PORTSMOUTH– Portsmouth City School showcased its hydroponic farming program at the 2023 Hunger Summit, sponsored by the Community Action Organization of Scioto County on March 23, at the Welcome Center in Portsmouth.
Hydroponics refers to the technique of growing plants without soil, using nutrient solutions based on water instead of soil. Hydroponic production systems are used by small farmers, hobbyists, and commercial enterprises. The Grow Up Portsmouth program was introduced at Portsmouth City Schools this school year, using hydroponic grow towers to teach students the science of agriculture. It also helps combat the food insecurity problem in our community by sharing its crop with local food pantries.
“We are 97.4 percent economically disadvantaged at Portsmouth City Schools, and half of our student body, when they go home, don’t have a car to go get food. All of this just provides better access to fresh produce. We want to be involved as a school because if kids are hungry, they’re not going to do well in school,” said Portsmouth High School Social Studies Teacher Wesley Hartman.
There are currently 20 towers placed in classrooms at Portsmouth High School and Portsmouth Elementary School.
“We learned about this program at a conference where we heard a presentation from a school that started a hydroponics and aeroponic project in what was, at the time, the poorest congressional district in the United States. They saw a 53 percent improvement in attendance and a 45 percent increase in test scores through this program. We decided that since a lot of our student population was similar to that district, it would be a good idea to bring those programs here,” Hartman said.
There are no local statistics yet about how the program might improve attendance at Portsmouth City Schools, but Hartman said he has already seen the kids being more excited to come to school so they can work on their crops.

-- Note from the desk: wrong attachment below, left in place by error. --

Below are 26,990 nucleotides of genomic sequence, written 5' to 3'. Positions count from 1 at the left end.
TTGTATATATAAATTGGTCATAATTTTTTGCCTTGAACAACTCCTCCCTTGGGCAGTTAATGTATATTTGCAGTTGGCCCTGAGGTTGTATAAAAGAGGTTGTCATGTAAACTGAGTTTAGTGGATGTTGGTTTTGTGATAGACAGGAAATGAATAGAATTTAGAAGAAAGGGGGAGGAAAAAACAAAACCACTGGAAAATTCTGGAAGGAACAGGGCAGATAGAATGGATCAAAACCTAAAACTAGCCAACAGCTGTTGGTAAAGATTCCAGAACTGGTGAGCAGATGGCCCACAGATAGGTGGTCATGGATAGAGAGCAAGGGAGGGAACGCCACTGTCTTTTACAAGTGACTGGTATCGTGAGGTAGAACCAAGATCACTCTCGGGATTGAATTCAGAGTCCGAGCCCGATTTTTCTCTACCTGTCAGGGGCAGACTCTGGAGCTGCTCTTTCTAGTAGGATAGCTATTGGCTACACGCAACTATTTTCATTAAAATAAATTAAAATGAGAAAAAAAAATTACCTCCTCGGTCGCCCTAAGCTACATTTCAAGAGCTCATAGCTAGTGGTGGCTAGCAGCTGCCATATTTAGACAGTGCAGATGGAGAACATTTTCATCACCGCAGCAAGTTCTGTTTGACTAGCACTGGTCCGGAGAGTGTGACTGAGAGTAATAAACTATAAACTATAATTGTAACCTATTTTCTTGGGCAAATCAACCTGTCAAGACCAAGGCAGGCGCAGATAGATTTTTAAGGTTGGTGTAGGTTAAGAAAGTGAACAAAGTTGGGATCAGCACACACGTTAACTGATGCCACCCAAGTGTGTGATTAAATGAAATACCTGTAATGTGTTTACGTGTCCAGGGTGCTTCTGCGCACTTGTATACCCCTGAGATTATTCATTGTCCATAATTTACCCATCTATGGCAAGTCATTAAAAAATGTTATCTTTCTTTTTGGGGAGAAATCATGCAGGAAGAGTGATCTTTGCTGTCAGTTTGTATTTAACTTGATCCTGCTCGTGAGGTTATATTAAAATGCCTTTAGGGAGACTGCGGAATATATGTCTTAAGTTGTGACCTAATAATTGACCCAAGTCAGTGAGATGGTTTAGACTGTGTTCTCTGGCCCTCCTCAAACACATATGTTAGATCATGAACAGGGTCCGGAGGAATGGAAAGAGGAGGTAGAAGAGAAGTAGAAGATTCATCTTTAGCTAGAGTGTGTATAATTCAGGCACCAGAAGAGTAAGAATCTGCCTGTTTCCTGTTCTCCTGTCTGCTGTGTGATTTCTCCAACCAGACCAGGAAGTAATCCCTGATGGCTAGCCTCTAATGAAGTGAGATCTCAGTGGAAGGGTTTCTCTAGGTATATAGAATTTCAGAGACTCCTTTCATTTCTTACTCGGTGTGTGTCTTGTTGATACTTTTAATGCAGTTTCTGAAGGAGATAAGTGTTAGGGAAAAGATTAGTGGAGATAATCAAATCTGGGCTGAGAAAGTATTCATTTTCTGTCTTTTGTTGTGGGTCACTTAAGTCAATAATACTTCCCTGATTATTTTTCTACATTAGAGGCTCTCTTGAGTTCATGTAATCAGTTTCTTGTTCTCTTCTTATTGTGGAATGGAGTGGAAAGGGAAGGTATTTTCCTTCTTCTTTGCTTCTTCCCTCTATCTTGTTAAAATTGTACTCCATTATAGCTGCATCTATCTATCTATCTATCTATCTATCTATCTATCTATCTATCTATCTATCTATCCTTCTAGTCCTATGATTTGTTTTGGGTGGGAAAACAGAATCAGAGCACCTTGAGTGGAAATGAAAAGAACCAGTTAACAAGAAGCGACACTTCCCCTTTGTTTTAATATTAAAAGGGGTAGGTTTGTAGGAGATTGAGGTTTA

The annual Hunger Summit began in 2018 to unite organizations that are working toward solving the problem of hunger in the community. After a pause during the COVID years, the Summit returned this year to host local community programs like Watch Me Grow, the Ohio Department of Education, Ohio State University Extension Office, the Area Agency on Aging, Potter’s House Food Pantry, and Freestore Foodbank.
“We know that many people in our community continue to struggle with being able to afford nutritious foods. It impacts their health and wellness, and we are all hoping to make a difference,” said Luanne Valentine, CAO Workforce Community Development director.
The program was met with overwhelmingly positive feedback from others attending the Hunger Summit.
The presentation by Portsmouth City Schools was met with overwhelmingly positive feedback from those in attendance of the Summit. Hartman said the district would like to increase the number of grow towers in their classrooms, create a garden from an old shipping container, and would eventually like to establish a building in the city where the school can produce enough vegetables to serve more feeding programs.
For more information about Portsmouth City Schools, visit them online at www.portsmouthtrojans.net, or follow the school’s page on Facebook.